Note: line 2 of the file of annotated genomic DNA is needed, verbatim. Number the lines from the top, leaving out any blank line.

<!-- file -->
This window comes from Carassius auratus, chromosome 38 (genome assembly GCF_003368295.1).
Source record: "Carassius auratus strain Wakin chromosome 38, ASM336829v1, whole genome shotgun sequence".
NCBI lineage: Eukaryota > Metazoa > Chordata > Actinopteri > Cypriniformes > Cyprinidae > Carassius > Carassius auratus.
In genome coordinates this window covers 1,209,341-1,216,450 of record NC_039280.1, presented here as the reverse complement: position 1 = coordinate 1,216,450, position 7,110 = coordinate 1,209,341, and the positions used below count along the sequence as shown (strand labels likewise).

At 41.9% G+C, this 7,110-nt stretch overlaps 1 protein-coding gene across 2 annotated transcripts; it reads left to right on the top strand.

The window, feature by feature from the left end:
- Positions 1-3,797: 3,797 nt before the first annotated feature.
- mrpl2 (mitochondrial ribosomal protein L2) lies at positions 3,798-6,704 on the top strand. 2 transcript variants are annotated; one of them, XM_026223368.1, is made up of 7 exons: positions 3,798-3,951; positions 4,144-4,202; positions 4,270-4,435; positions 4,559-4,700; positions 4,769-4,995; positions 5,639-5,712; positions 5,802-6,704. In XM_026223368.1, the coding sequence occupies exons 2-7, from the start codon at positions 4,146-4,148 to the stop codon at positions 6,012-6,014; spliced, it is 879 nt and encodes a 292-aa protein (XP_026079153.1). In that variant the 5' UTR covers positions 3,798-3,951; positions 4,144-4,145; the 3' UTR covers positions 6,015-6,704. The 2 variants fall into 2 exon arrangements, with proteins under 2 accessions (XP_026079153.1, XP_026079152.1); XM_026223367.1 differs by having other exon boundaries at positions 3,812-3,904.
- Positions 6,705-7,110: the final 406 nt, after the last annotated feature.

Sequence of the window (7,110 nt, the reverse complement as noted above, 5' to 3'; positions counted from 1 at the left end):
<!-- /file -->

Source record: "Carassius auratus strain Wakin chromosome 38, ASM336829v1, whole genome shotgun sequence".